• Kustom Art

            That’s some nice fairytail about an M1 couldn’t shoot through another M1
            Or just I know a guy who knows a guy who know aguy who said….

          • MeMadMax

            Google is your friend if you like….

        • Yes, a M1 in the hands of the US army and a M1 in the hands of the Saudi forces are 2 different M1s

    • Brian B.

      Hi Max,

      This is Brian, the author. Thanks for the comment.

      http://www.defense-aerospace.com/articles-view/release/3/71875/saudi-arabia-to-rebuild,-upgrade-m1a2-tank-fleet-for-$2.9-bn.html

      The export M1A1 and Saudi M1A1S does feature a lack of depleted uranium armor, yes. The M1A2S, which the Saudi’s have converted at least 315 of their tanks to, does include all the modern amenities, fire control and comms. The engineers in the contracting company I worked for claimed that many of the tanks also included depleted uranium armor–as some were recycled in “almost new” condition from our bases in the Gulf. The M1A2S upgrades were supposed to be on-par with the M1A2 SEP v2.

      The reason why I didn’t delve into this is because it didn’t significantly contribute, or refute, the main message of the article: The M1A2 in any configuration is not something the U.S. military asked for. That’s what this article is about. Spin is always there my friend, but let’s not say this ‘doesn’t exist.’ The technology gap is minimal at this point. The M1A2S being destroyed in Saudi Arabia is due to poor training and cadre. I mentioned that in my article as well. I wonder if folks might be feeling like I’m dragging the good name of the M1 through the mud, but really, it is anything but.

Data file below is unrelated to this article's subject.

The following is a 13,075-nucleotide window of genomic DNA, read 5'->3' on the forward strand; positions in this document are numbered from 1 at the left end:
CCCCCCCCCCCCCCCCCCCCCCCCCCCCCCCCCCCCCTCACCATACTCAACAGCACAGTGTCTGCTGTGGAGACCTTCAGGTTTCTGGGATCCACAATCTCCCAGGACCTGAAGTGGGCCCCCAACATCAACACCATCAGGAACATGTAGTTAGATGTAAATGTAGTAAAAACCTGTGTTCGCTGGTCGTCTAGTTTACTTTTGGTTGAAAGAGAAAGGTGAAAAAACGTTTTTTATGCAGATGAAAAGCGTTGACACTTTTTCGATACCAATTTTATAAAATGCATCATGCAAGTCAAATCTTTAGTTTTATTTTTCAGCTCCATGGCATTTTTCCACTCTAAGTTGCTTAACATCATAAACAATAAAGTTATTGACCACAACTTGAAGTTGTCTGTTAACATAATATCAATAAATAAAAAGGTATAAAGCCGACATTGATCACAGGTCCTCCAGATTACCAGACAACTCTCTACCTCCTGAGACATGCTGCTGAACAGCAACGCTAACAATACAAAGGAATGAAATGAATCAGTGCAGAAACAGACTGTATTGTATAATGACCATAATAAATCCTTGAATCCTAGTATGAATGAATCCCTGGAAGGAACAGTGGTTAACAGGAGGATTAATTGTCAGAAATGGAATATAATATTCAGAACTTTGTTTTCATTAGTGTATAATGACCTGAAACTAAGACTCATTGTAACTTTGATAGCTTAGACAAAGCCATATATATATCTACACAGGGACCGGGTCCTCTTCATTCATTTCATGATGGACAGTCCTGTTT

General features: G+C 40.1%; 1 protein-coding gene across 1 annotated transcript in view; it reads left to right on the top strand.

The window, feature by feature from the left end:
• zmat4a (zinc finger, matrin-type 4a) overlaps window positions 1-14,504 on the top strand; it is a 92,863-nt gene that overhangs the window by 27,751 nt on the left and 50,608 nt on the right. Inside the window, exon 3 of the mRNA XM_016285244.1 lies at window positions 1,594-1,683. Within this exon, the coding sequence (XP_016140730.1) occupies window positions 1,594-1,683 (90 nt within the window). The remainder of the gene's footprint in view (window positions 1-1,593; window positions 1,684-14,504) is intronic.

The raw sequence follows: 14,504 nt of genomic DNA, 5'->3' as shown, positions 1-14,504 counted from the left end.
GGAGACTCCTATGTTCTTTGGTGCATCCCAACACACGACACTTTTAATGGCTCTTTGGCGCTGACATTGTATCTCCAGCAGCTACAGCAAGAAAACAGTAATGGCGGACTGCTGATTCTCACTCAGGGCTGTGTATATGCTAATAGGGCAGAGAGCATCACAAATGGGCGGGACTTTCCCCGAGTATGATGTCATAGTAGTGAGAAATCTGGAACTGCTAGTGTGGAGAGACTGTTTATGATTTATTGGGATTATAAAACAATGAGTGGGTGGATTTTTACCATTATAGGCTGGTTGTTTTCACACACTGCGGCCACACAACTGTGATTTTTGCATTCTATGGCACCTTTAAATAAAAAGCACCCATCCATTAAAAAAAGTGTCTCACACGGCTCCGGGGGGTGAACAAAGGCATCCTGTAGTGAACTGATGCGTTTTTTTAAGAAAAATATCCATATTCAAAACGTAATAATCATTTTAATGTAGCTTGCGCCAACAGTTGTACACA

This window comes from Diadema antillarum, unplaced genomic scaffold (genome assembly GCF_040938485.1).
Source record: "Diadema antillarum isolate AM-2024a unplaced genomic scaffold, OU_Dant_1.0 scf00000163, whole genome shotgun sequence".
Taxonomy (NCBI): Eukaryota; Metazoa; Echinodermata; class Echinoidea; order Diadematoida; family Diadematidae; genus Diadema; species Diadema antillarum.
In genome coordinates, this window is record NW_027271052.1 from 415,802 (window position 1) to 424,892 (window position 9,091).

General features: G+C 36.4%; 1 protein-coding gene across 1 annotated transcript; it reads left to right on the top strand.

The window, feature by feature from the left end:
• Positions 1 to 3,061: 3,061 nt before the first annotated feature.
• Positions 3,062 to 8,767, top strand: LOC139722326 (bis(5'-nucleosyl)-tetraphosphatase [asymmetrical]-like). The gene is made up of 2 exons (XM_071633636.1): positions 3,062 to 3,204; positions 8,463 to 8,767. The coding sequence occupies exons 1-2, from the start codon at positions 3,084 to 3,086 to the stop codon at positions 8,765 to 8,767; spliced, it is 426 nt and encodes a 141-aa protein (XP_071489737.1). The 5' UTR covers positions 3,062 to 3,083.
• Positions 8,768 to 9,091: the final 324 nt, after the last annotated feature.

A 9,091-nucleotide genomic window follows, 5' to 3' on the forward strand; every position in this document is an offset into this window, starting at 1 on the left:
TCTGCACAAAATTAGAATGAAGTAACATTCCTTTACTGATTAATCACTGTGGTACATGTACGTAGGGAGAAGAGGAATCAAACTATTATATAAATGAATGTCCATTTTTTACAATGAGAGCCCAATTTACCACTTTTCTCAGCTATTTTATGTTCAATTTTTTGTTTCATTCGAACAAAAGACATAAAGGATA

The thousands of existing M1 tanks will be in service until 2050 with the U.S. Army either way, but as someone who both opposes government waste and arming terrorists, I take issue with the notion that refurbishing the ones that break with money that could be used to fund more advanced programs is wise. Especially if we turn around and sell said refurbs to people who are not at all our allies.

    • export version of M1A2 in saudi hands got massacred by houthies using export version of russian ATGMS or iranian ATGM clones.. so if both are exports then it should wash out

  • Tom Johnson

    A T-72,T-80or even a T-90 in the hands of a highly trained crew is still a pile of Russian designed crap.